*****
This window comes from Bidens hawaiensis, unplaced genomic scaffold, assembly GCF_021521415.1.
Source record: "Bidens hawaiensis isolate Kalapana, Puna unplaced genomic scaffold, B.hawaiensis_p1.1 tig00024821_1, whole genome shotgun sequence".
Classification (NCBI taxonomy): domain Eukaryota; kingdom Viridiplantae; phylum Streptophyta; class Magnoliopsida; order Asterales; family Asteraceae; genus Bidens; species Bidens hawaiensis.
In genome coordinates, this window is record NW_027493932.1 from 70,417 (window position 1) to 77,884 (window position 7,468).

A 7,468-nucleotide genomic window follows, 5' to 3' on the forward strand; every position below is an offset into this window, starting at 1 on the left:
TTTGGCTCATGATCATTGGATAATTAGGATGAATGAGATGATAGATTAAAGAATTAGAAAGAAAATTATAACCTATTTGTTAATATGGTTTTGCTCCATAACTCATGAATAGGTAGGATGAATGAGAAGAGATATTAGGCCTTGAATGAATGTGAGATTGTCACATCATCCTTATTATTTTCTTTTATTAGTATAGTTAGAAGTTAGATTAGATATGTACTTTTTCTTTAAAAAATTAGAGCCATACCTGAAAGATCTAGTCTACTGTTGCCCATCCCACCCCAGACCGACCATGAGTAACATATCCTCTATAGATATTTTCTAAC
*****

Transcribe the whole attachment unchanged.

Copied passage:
This window comes from Bidens hawaiensis, unplaced genomic scaffold, assembly GCF_021521415.1.
Source record: "Bidens hawaiensis isolate Kalapana, Puna unplaced genomic scaffold, B.hawaiensis_p1.1 tig00024821_1, whole genome shotgun sequence".
Classification (NCBI taxonomy): domain Eukaryota; kingdom Viridiplantae; phylum Streptophyta; class Magnoliopsida; order Asterales; family Asteraceae; genus Bidens; species Bidens hawaiensis.
In genome coordinates, this window is record NW_027493932.1 from 70,417 (window position 1) to 77,884 (window position 7,468).

A 7,468-nucleotide genomic window follows, 5' to 3' on the forward strand; every position below is an offset into this window, starting at 1 on the left:
TTTGGCTCATGATCATTGGATAATTAGGATGAATGAGATGATAGATTAAAGAATTAGAAAGAAAATTATAACCTATTTGTTAATATGGTTTTGCTCCATAACTCATGAATAGGTAGGATGAATGAGAAGAGATATTAGGCCTTGAATGAATGTGAGATTGTCACATCATCCTTATTATTTTCTTTTATTAGTATAGTTAGAAGTTAGATTAGATATGTACTTTTTCTTTAAAAAATTAGAGCCATACCTGAAAGATCTAGTCTACTGTTGCCCATCCCACCCCAGACCGACCATGAGTAACATATCCTCTATAGATATTTTCTAAC